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3.18 groups/classes

The groups action (equivalently referred to as classes as of version 1.4.0) is used to define classes which stand for groups of hosts. If you use the NIS (network information service) facility for defining netgroups then this idea will already be familiar to you and you can probably use your already-defined netgroups in cfengine.

To define a group, you simply make a list and assign it a name. Here is an example of the syntax:

   science = ( saga tor odin )

   packages = ( saga ) 

   AllHomeServers   = ( saga )
   AllBinaryServers = ( saga )

   OIH_servers = ( saga )
   OIH_clients = ( tor odin )

   notthis = ( !this )

   ip_in_range = ( IPRange( )  # host is in ip address range
   ip_in_range = ( IPRange( )  # host is in ip address range (CIDR notation)

To include a list of hosts from a NIS netgroup, you use the `+' symbol, or the `+@' construction. For example:

   science = ( +science-allhosts )

   physics = ( +physics-allhosts )

   physics_theory = ( +@physics-theory-sun4 dirac feynman schwinger )

Using an enormous netgroup does not use up any space. A group declaration results in the storage of only the class name regardless of how many hosts are in the list. The rule is that the left hand side of the assignment becomes defined (true) if the list on the right hand side includes the host which is parsing the file -- i.e. $(host).

In some cases your netgroups will not correspond exactly to the list you want, but it might be more convenient to use a netgroup except for certain hosts. You can `undefine' or remove hosts from the netgroup list by using the minus `-' symbol. For example:

group = ( +mynetgroup -specialhost -otherhost )

which means, of course, all hosts in netgroup mynetgroup except for specialhost and otherhost. Finally, you may also subtract two netgroups in the following manner.

group = ( +bignetgroup -smallnetgroup )

The `minus' command effectively eliminates its members from bignetgroup if they exist within that group. If none of the hosts in smallnetgroup exist in bignetgroup then the command has no effect.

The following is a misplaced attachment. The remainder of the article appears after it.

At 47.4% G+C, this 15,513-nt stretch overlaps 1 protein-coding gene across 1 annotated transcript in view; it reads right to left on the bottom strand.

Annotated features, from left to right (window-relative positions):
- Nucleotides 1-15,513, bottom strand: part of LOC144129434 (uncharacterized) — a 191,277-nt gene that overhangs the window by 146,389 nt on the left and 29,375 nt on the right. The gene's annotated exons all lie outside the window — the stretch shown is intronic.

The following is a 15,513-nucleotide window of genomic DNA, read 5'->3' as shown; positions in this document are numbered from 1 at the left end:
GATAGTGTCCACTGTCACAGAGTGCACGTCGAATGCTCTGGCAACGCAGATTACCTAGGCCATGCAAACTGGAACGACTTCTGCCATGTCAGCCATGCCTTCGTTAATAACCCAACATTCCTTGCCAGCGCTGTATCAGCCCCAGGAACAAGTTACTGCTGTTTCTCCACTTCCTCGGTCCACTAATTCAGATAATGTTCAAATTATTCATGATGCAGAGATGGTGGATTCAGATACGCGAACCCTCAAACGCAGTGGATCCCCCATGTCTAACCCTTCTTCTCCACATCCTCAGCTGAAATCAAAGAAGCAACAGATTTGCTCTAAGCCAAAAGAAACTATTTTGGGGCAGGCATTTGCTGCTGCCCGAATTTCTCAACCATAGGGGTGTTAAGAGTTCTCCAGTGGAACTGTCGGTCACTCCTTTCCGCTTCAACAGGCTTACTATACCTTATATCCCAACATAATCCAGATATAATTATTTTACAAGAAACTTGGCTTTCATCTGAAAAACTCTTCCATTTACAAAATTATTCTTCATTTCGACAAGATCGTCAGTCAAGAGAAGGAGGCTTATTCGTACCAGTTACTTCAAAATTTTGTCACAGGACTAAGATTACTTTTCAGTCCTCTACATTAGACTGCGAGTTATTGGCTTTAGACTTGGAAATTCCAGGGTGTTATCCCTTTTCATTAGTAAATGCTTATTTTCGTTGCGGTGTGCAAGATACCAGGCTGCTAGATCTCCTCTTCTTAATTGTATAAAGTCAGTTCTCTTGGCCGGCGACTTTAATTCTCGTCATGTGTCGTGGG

Groups may now contain previously defined cfengine groups too. This allows one class to inherit the attributes of another class, for instance:

  AllSun4Hosts   = ( sonny sunny solar stella )
  AllUltrixHosts = ( ully olly wally golly )

  AllBSD = ( AllSun4Hosts AllUltrixHosts )

The classes on the right hand side are effectively ORed together into the left hand side. This enables complex classes to be constructed from several other basic classes, e.g.

  SpecialTimes = ( Hr00 Monday Day1 )

which evaluates to true every day when it between 00:00 hours and 00:59, all day Monday and all day on the first day of every month.

Finally, you can define groups (strictly classes) by the result of a shell command. A shell command or program is deemed to be `true' if it exits with a status of zero, i.e. it calls exit(0). Any other value is taken to be false. You can include shell commands as the members of groups in order to define classes based on the outcomes of your own scripts by enclosing the script in single or double quotes:

   have_cc = ( '/bin/test -f /usr/ucb/cc' )

The class have_cc will then be defined if the shell command returns true. Of course, you can put any script or program in the single quotes as long as they adhere to the convention that zero exit status means true. If you have several members which are shell commands, then the effect is to make the class the logical OR of the scripts' results.

As of version 1.4.0, you may use the synonym classes for groups.

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